Fall diversions

The choices you make determine the fate of a plague-torn world in “Dishonored.” Improvise and innovate to craft your own style.

October was another busy month for the joysticks of Stars and Stripes game reviewers. From the amount of wonder and amazment in reviewer Brian Bower's eyes, Betheseda's "Dishonored" has grabbed an early lead for Game of the Year contender.

Grant Okubo had high praise for the most recent Transformers, finding the fun parts were certainly no decepicon: “'Transformers: Fall of Cybertron' is hands down the best Transformers game I’ve had the pleasure of playing."

The struggle with realism

“Medal of Honor Warfighter” takes elite troops around the world on highly secretive missions.

Realism has been a double-edged sword for developers of the “Medal of Honor” video games.

The Navy recently handed seven U.S. Navy SEALs nonjudicial punishment for their roles advising developers of the most recent edition of “Medal of Honor Warfighter.” The Associated Press reported that they were reprimanded for failing to gain permission to work on the project and for showing game developers equipment that was specific to their unit.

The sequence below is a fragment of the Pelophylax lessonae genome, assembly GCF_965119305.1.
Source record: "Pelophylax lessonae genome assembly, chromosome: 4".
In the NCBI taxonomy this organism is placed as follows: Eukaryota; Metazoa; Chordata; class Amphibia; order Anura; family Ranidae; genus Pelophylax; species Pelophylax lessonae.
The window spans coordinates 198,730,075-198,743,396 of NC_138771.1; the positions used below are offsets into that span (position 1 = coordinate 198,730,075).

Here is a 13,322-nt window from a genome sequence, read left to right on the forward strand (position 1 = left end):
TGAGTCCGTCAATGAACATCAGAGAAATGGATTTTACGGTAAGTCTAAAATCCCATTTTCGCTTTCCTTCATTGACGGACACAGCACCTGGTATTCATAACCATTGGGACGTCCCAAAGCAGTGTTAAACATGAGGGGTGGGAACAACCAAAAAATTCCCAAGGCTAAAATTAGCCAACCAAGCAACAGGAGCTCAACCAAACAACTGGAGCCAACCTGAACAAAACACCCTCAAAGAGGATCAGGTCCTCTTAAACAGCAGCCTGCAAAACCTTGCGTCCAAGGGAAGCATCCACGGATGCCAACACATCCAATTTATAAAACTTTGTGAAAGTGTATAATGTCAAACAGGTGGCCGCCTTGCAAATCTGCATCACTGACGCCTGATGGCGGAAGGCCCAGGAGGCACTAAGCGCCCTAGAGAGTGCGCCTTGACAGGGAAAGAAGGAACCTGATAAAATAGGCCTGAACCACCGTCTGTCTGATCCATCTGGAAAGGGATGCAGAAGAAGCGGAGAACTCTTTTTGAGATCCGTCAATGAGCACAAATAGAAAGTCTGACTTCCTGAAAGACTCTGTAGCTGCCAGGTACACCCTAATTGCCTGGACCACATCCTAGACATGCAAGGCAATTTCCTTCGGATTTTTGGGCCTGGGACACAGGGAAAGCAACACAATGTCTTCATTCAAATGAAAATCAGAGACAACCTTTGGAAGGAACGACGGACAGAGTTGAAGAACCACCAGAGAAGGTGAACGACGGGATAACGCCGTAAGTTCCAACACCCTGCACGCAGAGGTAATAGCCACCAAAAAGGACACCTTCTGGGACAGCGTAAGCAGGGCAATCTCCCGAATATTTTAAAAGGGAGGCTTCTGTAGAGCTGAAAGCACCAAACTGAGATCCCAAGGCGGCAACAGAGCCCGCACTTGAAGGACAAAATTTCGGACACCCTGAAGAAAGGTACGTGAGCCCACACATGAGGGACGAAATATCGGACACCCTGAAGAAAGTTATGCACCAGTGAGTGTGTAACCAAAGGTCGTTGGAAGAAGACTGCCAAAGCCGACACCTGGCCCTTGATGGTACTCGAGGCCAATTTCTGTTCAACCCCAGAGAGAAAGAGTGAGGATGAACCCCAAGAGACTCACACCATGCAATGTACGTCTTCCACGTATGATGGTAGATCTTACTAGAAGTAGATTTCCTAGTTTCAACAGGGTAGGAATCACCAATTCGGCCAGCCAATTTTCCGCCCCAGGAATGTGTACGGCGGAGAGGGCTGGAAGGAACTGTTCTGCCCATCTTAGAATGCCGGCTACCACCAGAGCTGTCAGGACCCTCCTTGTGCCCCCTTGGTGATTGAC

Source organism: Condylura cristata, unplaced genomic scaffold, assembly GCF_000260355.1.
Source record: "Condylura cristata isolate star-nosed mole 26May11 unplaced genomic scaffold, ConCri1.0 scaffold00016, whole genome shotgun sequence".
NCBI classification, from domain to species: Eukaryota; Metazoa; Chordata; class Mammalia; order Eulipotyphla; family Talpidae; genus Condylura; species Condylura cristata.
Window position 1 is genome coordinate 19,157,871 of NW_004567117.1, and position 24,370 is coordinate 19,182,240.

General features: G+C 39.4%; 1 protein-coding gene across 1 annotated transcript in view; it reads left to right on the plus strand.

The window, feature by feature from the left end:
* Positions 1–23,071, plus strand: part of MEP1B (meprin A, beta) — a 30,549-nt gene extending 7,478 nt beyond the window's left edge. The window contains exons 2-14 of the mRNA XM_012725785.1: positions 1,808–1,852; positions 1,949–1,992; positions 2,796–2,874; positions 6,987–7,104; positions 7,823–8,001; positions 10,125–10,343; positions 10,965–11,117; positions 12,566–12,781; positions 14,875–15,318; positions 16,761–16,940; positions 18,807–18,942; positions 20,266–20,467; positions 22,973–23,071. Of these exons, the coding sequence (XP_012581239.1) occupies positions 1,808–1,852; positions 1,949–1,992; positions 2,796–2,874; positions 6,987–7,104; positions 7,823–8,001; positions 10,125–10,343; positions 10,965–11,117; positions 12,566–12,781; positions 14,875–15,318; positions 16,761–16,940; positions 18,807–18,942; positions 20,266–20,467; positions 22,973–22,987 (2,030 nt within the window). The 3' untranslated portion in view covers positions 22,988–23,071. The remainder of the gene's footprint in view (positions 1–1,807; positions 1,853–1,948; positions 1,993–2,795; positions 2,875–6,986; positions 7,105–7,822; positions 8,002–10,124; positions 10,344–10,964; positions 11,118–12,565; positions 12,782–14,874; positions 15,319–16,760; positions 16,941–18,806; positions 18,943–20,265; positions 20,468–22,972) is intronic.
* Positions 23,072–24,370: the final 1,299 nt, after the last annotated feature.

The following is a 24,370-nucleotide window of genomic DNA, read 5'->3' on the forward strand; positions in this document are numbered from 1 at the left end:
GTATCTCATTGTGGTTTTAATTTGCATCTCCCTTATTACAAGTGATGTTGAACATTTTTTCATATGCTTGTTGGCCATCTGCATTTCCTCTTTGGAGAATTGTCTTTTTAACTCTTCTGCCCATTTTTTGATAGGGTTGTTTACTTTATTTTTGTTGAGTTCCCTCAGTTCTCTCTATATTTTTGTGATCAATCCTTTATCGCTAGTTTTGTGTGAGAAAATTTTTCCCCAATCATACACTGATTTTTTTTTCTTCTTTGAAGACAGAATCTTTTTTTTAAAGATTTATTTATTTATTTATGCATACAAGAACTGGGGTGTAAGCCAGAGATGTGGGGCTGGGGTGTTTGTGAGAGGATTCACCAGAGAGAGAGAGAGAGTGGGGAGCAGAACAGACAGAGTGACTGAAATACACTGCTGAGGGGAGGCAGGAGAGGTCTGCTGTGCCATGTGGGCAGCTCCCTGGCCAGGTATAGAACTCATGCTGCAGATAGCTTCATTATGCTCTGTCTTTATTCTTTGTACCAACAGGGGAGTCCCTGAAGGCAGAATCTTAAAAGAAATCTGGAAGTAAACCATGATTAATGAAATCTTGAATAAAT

No coddling, no mercy

This screenshot provided by Bohemia Interactive shows "DayZ," a post-apocalyptic survival game that takes place in the Russian countryside. Since its release earlier this year, the mod has garnered more than a million players.

You come to life on a deserted shore. No map, no gun — no scrap of anything that might tell you who you are or where you came from.

After wandering for a time, you might find a road. Should you follow it? There’s strange writing on the signs you pass — Russian, perhaps? You see a small village in the distance. Meandering shapes dither between the cottages, walking with little to no direction. As you walk a little closer, bleak, you hear rhythmic percussion. Now you can see faces — they look hungry, and they’re coming full-bore.


About the Authors

Brian Bowers is Stars and Stripes’ Assistant Managing Editor for Europe and Mideast and one of its video game reviewers. He joined the newspaper in 1992 in Germany, where he worked on the news desk and the city desk. He has a wife and three children, who are always eager to help him test games.

Sam Laney joined Stars and Stripes in 2007 as a copy/layout editor and slowly convinced upper management to support his video game habit. Since then, he’s added game reviews and previews to his list of duties and moved on to the iPad. When he’s not rocking newbies in “Left4Dead2,” he covers PC and Nintendo systems.

Michael S. Darnell joined Stars and Stripes in 2013 as a reporter and quickly annoyed his bosses into allowing him to write about video games in his spare time. He's a PC gamer at heart whose life goals include building the first gaming PC on Mars.